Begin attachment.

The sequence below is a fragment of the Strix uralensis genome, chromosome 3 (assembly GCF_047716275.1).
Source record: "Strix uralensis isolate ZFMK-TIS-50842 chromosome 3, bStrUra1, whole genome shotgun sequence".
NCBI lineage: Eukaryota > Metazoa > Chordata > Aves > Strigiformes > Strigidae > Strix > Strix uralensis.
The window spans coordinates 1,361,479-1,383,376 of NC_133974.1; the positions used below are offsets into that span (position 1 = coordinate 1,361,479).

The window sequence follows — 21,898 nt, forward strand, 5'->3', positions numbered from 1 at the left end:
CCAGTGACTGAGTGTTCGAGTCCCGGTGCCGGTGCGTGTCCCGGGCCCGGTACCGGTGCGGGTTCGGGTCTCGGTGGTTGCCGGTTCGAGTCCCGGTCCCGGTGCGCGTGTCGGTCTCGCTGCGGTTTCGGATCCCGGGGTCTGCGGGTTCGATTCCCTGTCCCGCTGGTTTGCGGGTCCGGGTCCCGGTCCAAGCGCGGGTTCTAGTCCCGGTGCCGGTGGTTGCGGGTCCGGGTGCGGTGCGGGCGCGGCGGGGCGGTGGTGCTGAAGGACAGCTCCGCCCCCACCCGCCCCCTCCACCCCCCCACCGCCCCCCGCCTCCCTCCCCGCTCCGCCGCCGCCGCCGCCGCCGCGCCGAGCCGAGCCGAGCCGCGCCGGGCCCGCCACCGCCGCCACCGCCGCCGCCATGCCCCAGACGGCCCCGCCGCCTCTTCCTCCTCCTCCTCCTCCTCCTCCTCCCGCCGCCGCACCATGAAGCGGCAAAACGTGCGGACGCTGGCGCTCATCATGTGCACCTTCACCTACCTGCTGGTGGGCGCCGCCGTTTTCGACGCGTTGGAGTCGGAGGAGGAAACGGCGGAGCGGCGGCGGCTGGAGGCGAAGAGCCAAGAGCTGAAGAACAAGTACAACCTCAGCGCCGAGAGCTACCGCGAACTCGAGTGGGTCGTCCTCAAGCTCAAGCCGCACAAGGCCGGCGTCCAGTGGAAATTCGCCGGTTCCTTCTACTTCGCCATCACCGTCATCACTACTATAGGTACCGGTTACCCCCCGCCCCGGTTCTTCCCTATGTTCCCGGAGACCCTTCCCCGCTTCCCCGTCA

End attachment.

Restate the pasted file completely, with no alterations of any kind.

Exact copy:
The sequence below is a fragment of the Strix uralensis genome, chromosome 3 (assembly GCF_047716275.1).
Source record: "Strix uralensis isolate ZFMK-TIS-50842 chromosome 3, bStrUra1, whole genome shotgun sequence".
NCBI lineage: Eukaryota > Metazoa > Chordata > Aves > Strigiformes > Strigidae > Strix > Strix uralensis.
The window spans coordinates 1,361,479-1,383,376 of NC_133974.1; the positions used below are offsets into that span (position 1 = coordinate 1,361,479).

The window sequence follows — 21,898 nt, forward strand, 5'->3', positions numbered from 1 at the left end:
CCAGTGACTGAGTGTTCGAGTCCCGGTGCCGGTGCGTGTCCCGGGCCCGGTACCGGTGCGGGTTCGGGTCTCGGTGGTTGCCGGTTCGAGTCCCGGTCCCGGTGCGCGTGTCGGTCTCGCTGCGGTTTCGGATCCCGGGGTCTGCGGGTTCGATTCCCTGTCCCGCTGGTTTGCGGGTCCGGGTCCCGGTCCAAGCGCGGGTTCTAGTCCCGGTGCCGGTGGTTGCGGGTCCGGGTGCGGTGCGGGCGCGGCGGGGCGGTGGTGCTGAAGGACAGCTCCGCCCCCACCCGCCCCCTCCACCCCCCCACCGCCCCCCGCCTCCCTCCCCGCTCCGCCGCCGCCGCCGCCGCCGCGCCGAGCCGAGCCGAGCCGCGCCGGGCCCGCCACCGCCGCCACCGCCGCCGCCATGCCCCAGACGGCCCCGCCGCCTCTTCCTCCTCCTCCTCCTCCTCCTCCTCCCGCCGCCGCACCATGAAGCGGCAAAACGTGCGGACGCTGGCGCTCATCATGTGCACCTTCACCTACCTGCTGGTGGGCGCCGCCGTTTTCGACGCGTTGGAGTCGGAGGAGGAAACGGCGGAGCGGCGGCGGCTGGAGGCGAAGAGCCAAGAGCTGAAGAACAAGTACAACCTCAGCGCCGAGAGCTACCGCGAACTCGAGTGGGTCGTCCTCAAGCTCAAGCCGCACAAGGCCGGCGTCCAGTGGAAATTCGCCGGTTCCTTCTACTTCGCCATCACCGTCATCACTACTATAGGTACCGGTTACCCCCCGCCCCGGTTCTTCCCTATGTTCCCGGAGACCCTTCCCCGCTTCCCCGTCA